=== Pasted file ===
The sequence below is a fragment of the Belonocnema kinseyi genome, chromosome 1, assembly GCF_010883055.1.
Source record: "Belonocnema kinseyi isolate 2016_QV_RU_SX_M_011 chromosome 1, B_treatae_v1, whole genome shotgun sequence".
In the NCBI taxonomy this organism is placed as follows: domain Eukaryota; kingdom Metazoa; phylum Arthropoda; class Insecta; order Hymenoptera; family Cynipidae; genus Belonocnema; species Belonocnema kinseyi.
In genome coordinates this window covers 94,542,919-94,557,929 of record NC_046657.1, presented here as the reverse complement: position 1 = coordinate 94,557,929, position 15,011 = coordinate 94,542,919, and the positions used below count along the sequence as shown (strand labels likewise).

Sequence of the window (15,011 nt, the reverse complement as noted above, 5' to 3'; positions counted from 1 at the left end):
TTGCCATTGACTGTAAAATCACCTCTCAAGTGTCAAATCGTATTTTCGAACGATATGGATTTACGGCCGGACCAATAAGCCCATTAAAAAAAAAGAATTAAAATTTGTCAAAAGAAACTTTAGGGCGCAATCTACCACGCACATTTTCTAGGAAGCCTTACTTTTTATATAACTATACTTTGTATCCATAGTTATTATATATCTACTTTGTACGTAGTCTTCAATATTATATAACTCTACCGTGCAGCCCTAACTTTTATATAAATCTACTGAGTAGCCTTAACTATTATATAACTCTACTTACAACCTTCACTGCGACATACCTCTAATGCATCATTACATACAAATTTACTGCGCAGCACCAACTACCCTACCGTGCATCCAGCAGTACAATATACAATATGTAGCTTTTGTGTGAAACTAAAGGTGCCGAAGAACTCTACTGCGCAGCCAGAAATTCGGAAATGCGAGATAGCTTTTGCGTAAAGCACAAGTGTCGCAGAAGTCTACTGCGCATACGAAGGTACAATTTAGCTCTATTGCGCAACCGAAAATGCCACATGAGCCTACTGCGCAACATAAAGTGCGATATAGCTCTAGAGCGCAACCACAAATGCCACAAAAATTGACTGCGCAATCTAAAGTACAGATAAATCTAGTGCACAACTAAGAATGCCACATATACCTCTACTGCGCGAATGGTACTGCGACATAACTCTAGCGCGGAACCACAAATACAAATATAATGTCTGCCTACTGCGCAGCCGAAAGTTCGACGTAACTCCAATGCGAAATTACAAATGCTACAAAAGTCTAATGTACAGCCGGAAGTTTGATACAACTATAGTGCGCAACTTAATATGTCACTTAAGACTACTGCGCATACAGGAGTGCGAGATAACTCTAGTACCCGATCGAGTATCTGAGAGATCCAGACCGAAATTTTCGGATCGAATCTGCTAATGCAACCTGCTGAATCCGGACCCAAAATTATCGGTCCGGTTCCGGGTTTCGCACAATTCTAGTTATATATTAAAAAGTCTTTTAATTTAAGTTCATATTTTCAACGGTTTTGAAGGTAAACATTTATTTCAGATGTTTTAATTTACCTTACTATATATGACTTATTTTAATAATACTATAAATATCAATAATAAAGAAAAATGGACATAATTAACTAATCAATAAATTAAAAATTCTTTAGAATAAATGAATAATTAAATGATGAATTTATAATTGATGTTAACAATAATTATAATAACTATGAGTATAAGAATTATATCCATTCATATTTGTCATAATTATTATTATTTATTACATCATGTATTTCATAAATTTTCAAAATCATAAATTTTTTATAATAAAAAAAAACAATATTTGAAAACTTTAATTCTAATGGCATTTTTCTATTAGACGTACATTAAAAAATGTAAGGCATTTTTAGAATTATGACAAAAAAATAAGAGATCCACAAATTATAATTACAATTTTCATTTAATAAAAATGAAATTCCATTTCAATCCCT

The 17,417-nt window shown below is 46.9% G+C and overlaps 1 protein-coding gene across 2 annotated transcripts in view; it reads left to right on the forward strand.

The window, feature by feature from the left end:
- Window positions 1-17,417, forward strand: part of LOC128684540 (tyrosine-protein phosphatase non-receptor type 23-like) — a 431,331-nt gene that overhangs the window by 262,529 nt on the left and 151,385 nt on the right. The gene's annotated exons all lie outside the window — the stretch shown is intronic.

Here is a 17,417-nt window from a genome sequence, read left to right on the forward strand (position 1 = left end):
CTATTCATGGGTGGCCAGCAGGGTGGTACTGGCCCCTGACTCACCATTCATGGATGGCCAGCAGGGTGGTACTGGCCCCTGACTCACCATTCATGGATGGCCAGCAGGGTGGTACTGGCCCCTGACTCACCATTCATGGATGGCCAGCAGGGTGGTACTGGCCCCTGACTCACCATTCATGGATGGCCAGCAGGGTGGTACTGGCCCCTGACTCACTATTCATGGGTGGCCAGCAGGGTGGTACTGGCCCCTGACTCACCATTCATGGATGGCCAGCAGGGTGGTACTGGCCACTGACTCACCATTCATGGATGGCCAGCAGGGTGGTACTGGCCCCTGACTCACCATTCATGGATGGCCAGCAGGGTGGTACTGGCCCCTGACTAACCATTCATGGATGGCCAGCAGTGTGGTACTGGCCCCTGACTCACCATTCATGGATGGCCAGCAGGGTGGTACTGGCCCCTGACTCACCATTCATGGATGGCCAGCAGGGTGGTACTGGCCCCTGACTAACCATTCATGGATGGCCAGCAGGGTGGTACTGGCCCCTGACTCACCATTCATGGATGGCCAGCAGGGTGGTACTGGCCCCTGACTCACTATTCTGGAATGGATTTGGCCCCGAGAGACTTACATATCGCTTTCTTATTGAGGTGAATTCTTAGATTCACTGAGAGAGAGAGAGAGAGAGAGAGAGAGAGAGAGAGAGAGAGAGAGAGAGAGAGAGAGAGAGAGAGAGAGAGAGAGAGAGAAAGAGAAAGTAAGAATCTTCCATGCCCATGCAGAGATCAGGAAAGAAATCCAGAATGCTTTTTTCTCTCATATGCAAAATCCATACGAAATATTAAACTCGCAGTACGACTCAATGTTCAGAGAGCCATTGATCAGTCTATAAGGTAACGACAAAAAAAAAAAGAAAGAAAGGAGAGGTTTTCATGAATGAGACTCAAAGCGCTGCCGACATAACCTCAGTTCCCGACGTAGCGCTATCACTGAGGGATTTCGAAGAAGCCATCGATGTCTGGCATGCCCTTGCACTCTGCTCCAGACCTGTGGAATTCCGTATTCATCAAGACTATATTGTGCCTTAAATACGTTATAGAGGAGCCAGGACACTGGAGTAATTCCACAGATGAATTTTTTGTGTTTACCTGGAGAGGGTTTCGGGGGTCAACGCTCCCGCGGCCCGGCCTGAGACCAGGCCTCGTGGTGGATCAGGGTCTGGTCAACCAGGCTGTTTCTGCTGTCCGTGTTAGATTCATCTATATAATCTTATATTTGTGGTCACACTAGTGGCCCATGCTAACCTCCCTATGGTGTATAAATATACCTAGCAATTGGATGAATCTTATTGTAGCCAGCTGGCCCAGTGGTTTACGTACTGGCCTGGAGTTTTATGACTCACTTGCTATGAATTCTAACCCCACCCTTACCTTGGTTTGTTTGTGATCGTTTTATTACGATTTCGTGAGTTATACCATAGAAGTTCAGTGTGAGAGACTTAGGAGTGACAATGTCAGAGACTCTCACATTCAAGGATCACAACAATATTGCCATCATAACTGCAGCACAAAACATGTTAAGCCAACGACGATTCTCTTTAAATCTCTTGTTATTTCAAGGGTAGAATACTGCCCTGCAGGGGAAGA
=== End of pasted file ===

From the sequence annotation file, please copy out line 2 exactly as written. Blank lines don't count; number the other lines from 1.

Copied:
Source record: "Belonocnema kinseyi isolate 2016_QV_RU_SX_M_011 chromosome 1, B_treatae_v1, whole genome shotgun sequence".